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The Hanbury-Tenison Collection
The Cunninghame Graham Collection
The Isabella Bird Collection
Australia and the Pacific
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North Africa and the
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|Boots and Saddles in Africa, Thomas Lambie
- One of the geographic legends of the early
twentieth century was the Abyssinian kingdom of Emperor Haile Selassie.
Existing in self-imposed isolation, this medieval world was an
adventurer’s paradise when Thomas Lambie arrived in 1919. A missionary
and physician, Lambie was in addition a first class horseman with a hunger
Eventually Lambie was called to ride through the mountainous countryside
to visit one of the local kings, His Majesty Ras Tafari (afterwards to be
crowned Emperor Haile Selassie). Thus began one of the strangest
friendships in Ethiopian history, the hard riding doctor and the
mysterious ruler of a kingdom dating back 2,000 years.
“Boots and Saddles in Africa” is Lambie’s story of his equestrian
journeys, told with the grit and realism that marks a true classic. Twelve
journeys are laid out, all taken for a definite medical purpose or on
orders of the Emperor, in which Lambie rode through the hidden hills and
roadless green valleys of a country that has become a legend among
The rediscovered classic, full of practical knowledge and lost wisdom, is
a spirited read for students of either horses or history.
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|Travels with Fortune, Christina Dodwell
- This is the amazing tale of Christina Dodwell’s first adventure: a
three-year journey through Africa. She was twenty-four when she and three
companions crossed the Sahara by Landrover. But the two men of the party
took the car and left her and her friend Lesley stranded in the middle of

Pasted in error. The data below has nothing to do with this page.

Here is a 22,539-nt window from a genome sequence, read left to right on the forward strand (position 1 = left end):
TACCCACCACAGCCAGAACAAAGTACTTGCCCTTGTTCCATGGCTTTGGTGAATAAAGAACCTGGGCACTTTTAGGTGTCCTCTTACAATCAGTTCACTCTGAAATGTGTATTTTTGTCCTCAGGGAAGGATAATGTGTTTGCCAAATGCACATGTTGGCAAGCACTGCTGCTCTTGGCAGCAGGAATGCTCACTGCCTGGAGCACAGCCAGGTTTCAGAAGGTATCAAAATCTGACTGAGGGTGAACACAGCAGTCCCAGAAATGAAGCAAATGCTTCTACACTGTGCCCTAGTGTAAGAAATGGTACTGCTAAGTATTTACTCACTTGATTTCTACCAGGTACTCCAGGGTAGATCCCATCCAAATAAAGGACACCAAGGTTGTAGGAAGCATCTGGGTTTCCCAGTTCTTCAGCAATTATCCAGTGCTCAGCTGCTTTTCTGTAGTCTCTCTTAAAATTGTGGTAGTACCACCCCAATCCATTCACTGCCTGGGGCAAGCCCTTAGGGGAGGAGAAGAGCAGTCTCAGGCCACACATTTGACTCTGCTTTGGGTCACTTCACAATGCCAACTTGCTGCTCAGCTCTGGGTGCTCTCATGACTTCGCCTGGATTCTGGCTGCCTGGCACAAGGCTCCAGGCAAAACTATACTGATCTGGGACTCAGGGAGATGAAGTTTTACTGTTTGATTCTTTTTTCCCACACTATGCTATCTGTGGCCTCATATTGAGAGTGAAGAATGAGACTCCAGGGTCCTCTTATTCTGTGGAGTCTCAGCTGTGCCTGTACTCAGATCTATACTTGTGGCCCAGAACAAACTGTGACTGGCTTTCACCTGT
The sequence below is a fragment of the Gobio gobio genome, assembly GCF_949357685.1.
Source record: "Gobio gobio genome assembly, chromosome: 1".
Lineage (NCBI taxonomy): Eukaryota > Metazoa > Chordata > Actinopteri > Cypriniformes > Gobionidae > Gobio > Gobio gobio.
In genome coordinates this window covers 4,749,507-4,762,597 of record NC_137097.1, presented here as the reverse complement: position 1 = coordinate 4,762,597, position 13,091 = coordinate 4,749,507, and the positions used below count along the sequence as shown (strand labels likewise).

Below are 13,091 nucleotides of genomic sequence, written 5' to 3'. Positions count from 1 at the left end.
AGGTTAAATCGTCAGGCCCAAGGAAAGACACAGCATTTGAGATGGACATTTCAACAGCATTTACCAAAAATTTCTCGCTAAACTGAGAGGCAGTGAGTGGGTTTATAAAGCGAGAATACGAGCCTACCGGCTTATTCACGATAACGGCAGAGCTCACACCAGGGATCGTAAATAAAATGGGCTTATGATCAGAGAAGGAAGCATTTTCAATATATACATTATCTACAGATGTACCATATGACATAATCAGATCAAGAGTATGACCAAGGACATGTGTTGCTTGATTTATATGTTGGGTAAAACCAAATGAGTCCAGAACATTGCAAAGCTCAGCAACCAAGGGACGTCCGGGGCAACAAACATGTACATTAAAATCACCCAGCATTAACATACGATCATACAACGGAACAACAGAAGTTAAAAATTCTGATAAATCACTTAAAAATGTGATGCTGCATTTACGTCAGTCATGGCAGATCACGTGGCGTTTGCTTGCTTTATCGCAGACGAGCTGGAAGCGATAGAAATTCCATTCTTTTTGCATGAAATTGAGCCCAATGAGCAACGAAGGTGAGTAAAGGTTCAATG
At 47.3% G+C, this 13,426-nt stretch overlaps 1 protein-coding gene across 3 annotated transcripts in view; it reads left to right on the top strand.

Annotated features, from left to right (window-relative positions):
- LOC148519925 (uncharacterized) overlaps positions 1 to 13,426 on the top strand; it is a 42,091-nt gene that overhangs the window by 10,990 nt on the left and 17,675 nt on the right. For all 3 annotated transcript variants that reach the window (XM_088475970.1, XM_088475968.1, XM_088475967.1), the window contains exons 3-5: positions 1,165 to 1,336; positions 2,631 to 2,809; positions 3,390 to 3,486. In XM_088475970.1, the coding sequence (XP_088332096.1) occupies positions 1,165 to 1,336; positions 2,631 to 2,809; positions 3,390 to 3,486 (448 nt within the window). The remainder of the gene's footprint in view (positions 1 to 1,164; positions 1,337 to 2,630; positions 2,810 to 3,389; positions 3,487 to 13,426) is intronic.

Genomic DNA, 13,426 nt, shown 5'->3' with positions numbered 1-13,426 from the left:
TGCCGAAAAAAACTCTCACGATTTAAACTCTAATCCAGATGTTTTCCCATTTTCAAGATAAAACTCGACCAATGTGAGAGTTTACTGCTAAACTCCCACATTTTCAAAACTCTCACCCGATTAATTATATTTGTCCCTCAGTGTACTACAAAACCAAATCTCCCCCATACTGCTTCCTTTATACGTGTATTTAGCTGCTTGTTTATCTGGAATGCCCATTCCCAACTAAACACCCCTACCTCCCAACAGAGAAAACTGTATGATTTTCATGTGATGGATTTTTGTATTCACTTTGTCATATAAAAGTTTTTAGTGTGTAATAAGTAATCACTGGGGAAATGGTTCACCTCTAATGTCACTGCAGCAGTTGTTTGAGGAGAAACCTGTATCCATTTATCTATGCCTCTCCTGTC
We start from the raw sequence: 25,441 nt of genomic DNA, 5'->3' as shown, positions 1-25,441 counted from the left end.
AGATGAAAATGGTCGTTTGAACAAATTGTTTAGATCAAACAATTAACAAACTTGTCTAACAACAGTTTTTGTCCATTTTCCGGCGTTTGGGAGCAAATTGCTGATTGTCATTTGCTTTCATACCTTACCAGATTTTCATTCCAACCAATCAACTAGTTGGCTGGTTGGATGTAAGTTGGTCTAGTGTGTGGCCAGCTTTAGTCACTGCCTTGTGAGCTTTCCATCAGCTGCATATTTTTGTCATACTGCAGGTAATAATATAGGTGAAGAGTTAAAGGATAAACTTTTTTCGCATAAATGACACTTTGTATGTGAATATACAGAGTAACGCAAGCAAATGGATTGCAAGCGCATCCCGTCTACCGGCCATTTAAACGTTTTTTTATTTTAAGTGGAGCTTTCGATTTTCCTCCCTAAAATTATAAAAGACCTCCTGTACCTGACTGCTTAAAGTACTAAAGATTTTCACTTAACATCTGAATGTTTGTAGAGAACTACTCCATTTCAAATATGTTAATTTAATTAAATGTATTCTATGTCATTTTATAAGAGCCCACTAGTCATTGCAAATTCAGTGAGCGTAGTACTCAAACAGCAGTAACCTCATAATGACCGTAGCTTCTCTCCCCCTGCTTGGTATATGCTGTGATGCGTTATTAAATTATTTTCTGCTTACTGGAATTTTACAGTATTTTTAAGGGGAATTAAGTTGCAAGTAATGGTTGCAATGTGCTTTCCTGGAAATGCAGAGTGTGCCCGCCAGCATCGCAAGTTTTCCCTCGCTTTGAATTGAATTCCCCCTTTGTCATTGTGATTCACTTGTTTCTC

Recounted with modesty and good humour, it is
a story of great tenacity and incredible courage. Christina travelled by
horse, camel, on foot, hitching lifts from time to time—even hailing passing
airplanes out of the sky!
The author shared meals with cannibals, was
treated by witch-doctors, learned to pan gold, and was imprisoned on a boat
by a sexually perverse sea captain. She and her friend journeyed almost a
thousand miles down the Congo River in a dugout canoe: the first women in
the world to accomplish such a hazardous journey.
This is a truly extraordinary travel book. It
is a brilliant account of Africa, its sights and smells, its many races,
seen through the eyes of an English girl. It is also the story of the
education of innocence, a deeply honest self-portrait of Christina Dodwell’s
reactions to herself in Africa—and how Africa changed her.
more information about this book, please go to
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The Will to Win, Gordon Naysmith
- Imagine the most
impossible equestrian journey of all time – now double it. Pretend for a
moment you’re tough enough to ride 20,000 kilometres from Africa to Austria
– then consider the fact that someone actually rode that far.
recounts the only equestrian journey of its kind undertaken during the 20th
century – a mounted trip stretching across 16 countries.
a Scottish pentathlete and former military man, set out in 1970 to ride from
the tip of the African continent to the 1972 Olympic Games in distant
accomplished horseman, Naysmith thought he understood the dangers and
rigours the journey would throw at him. He was wrong.
The trail across
Africa brought the Long Rider and his rugged Basutho horses into contact
with the most dangerous predators on the continent – both men and beasts.
Deserts, wars, ambushes. Naysmith rode through them all with a ferocious
determination. He was trapped with his horses on board ship in the Red Sea.
He nearly died of thirst in the deserts of Arabia.
At one point,
suffering from an injury about to turn gangrenous, Naysmith “dressed the
wound and gave myself a jab of vitamin B12. Heavy dose for a man but I have
to ride on.”
The world threw a
great many obstacles at Gordon.
The world failed.
Here then is the
unique tale of a complicated man who would not be conquered. Hard at times
on himself, his horses and even the woman he loved, Naysmith reveals a
strange mixture of warm Celtic charm and cold relentless drive. Of all the
equestrian travel books written about 20th century mounted
adventure, The Will to Win stands alone in terms of the length of the
journey, the number of dangers overcome and the sheer determination of the
rider. Some may argue
that Naysmith is not a polished writer. He is instead a
Long Rider who has shared the story of his marvellous equestrian odyssey.
If you’re looking
for romance, this isn’t the book for you. If you want to ride the rough
road, then press on.
But remember, you’ve been warned
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